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Updated May 1, 2021
These are unprecedented times. As the news of COVID-19, also known as the novel coronavirus, continues to evolve, you may have questions about your coverage or what to do if you feel sick. We’ve pulled together some information and resources that can help.
For information and updates on COVID-19 vaccines, please review this helpful flyer. Please also visit the South Carolina Department of Health and Environmental Control (DHEC) website at www.scdhec.gov or the Centers for Disease Control and Prevention (CDC) website at www.cdc.gov.
If you think you may be getting sick, use a symptom checker and get more information to help guide your health care decisions.
See a doctor without leaving home. If you are experiencing COVID-19 symptoms, you can consult with a health care professional by phone or video chat. Check out your options.
Prevent the spread of germs. Frequent handwashing and limiting contact with others can help limit the spread of COVID-19 and other illnesses. Learn more about how to avoid germs.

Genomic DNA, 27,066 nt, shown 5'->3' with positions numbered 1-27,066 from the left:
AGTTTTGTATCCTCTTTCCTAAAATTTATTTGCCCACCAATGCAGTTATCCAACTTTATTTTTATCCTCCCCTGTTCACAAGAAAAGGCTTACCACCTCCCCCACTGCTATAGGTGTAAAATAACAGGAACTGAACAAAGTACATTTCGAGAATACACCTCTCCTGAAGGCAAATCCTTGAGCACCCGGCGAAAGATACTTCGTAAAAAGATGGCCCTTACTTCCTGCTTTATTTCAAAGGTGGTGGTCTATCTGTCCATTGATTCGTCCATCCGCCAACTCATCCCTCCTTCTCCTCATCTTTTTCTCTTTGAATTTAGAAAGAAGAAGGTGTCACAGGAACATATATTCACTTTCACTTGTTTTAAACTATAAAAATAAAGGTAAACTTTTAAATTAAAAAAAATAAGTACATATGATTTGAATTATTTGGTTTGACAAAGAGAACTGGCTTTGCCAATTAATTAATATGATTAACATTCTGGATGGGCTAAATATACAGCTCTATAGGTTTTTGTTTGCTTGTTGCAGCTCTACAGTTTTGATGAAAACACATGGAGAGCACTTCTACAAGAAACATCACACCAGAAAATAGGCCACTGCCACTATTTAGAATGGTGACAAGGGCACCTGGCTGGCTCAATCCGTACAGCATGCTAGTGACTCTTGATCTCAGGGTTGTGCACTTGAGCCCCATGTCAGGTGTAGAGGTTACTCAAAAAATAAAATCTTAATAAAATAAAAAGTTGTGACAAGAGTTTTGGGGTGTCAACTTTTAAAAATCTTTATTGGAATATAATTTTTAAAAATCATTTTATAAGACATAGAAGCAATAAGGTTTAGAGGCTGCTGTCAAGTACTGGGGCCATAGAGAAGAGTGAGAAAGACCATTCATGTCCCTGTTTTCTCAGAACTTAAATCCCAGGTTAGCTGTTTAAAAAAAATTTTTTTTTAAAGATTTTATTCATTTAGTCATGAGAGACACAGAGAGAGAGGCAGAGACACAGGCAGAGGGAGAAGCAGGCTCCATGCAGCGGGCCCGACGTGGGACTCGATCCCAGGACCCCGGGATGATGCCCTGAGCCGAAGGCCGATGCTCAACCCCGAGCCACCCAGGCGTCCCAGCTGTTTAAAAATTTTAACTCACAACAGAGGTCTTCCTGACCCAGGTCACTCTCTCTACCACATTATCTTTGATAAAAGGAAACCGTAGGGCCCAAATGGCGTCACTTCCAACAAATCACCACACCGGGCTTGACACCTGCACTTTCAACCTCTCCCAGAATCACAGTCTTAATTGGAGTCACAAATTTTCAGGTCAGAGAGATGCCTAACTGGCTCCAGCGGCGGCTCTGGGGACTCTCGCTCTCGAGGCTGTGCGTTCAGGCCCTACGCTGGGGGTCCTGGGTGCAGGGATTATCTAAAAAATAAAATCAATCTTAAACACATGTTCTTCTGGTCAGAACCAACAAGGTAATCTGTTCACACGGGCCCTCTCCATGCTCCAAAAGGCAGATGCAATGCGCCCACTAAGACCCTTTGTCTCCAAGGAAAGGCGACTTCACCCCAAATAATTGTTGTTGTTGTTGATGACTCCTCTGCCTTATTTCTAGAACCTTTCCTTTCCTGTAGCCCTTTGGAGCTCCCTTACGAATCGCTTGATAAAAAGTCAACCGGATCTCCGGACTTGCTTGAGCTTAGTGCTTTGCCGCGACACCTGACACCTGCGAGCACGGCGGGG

Keep Up to Date on the Latest Information
The news on COVID-19 is changing rapidly. And there's a lot of misinformation out there. For the latest information on COVID-19, we recommend that you turn to trusted public health organizations such as:
Our chief medical officer, Dr. Matthew Bartels, shares answers to the most common questions and clinical guidance related to COVID-19.
Frequently Asked Questions
Members can call the customer service number on the back of their ID cards for benefit-related questions.
- What is the new coronavirus disease 2019 (COVID-19)?